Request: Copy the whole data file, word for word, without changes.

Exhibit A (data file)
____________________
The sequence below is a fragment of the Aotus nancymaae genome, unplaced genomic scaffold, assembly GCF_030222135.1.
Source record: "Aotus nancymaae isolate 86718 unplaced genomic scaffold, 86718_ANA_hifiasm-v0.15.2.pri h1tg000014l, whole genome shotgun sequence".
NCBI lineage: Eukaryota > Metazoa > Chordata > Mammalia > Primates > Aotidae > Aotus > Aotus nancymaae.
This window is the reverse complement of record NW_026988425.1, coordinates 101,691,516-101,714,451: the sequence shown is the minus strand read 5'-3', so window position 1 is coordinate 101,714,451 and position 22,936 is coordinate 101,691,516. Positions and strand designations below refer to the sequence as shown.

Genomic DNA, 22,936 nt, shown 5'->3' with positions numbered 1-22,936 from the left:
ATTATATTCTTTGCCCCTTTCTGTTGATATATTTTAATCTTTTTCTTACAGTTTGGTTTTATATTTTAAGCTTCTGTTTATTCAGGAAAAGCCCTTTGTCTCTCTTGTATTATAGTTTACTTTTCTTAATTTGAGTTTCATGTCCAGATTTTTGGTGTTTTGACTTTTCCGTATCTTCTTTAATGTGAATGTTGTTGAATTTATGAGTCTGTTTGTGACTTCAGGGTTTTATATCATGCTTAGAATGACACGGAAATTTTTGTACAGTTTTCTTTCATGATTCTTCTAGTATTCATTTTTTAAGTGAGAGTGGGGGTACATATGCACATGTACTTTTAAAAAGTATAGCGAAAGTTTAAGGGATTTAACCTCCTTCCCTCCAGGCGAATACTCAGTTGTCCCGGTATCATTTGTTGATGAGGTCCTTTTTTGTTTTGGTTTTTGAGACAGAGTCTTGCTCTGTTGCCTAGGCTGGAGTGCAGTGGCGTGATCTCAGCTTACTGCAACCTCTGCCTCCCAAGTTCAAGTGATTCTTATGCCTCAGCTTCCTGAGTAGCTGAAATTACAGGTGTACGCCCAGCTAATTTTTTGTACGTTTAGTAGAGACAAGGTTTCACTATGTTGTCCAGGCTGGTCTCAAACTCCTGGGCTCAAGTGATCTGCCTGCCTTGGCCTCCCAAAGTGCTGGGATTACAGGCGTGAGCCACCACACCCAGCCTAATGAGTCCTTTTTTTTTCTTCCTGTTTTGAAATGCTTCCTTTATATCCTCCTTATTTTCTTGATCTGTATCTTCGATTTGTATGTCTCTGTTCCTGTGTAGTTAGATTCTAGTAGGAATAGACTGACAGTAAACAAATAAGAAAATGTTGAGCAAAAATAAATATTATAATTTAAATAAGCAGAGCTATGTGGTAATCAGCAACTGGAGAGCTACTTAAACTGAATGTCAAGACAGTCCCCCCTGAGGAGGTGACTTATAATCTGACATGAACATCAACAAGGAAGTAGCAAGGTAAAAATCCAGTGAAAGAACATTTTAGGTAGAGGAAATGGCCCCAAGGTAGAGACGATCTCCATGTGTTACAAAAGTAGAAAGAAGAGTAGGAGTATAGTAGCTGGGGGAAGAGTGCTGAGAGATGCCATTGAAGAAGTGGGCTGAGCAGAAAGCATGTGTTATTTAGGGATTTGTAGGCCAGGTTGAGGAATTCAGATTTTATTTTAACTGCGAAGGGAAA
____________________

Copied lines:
The sequence below is a fragment of the Aotus nancymaae genome, unplaced genomic scaffold, assembly GCF_030222135.1.
Source record: "Aotus nancymaae isolate 86718 unplaced genomic scaffold, 86718_ANA_hifiasm-v0.15.2.pri h1tg000014l, whole genome shotgun sequence".
NCBI lineage: Eukaryota > Metazoa > Chordata > Mammalia > Primates > Aotidae > Aotus > Aotus nancymaae.
This window is the reverse complement of record NW_026988425.1, coordinates 101,691,516-101,714,451: the sequence shown is the minus strand read 5'-3', so window position 1 is coordinate 101,714,451 and position 22,936 is coordinate 101,691,516. Positions and strand designations below refer to the sequence as shown.

Genomic DNA, 22,936 nt, shown 5'->3' with positions numbered 1-22,936 from the left:
ATTATATTCTTTGCCCCTTTCTGTTGATATATTTTAATCTTTTTCTTACAGTTTGGTTTTATATTTTAAGCTTCTGTTTATTCAGGAAAAGCCCTTTGTCTCTCTTGTATTATAGTTTACTTTTCTTAATTTGAGTTTCATGTCCAGATTTTTGGTGTTTTGACTTTTCCGTATCTTCTTTAATGTGAATGTTGTTGAATTTATGAGTCTGTTTGTGACTTCAGGGTTTTATATCATGCTTAGAATGACACGGAAATTTTTGTACAGTTTTCTTTCATGATTCTTCTAGTATTCATTTTTTAAGTGAGAGTGGGGGTACATATGCACATGTACTTTTAAAAAGTATAGCGAAAGTTTAAGGGATTTAACCTCCTTCCCTCCAGGCGAATACTCAGTTGTCCCGGTATCATTTGTTGATGAGGTCCTTTTTTGTTTTGGTTTTTGAGACAGAGTCTTGCTCTGTTGCCTAGGCTGGAGTGCAGTGGCGTGATCTCAGCTTACTGCAACCTCTGCCTCCCAAGTTCAAGTGATTCTTATGCCTCAGCTTCCTGAGTAGCTGAAATTACAGGTGTACGCCCAGCTAATTTTTTGTACGTTTAGTAGAGACAAGGTTTCACTATGTTGTCCAGGCTGGTCTCAAACTCCTGGGCTCAAGTGATCTGCCTGCCTTGGCCTCCCAAAGTGCTGGGATTACAGGCGTGAGCCACCACACCCAGCCTAATGAGTCCTTTTTTTTTCTTCCTGTTTTGAAATGCTTCCTTTATATCCTCCTTATTTTCTTGATCTGTATCTTCGATTTGTATGTCTCTGTTCCTGTGTAGTTAGATTCTAGTAGGAATAGACTGACAGTAAACAAATAAGAAAATGTTGAGCAAAAATAAATATTATAATTTAAATAAGCAGAGCTATGTGGTAATCAGCAACTGGAGAGCTACTTAAACTGAATGTCAAGACAGTCCCCCCTGAGGAGGTGACTTATAATCTGACATGAACATCAACAAGGAAGTAGCAAGGTAAAAATCCAGTGAAAGAACATTTTAGGTAGAGGAAATGGCCCCAAGGTAGAGACGATCTCCATGTGTTACAAAAGTAGAAAGAAGAGTAGGAGTATAGTAGCTGGGGGAAGAGTGCTGAGAGATGCCATTGAAGAAGTGGGCTGAGCAGAAAGCATGTGTTATTTAGGGATTTGTAGGCCAGGTTGAGGAATTCAGATTTTATTTTAACTGCGAAGGGAAA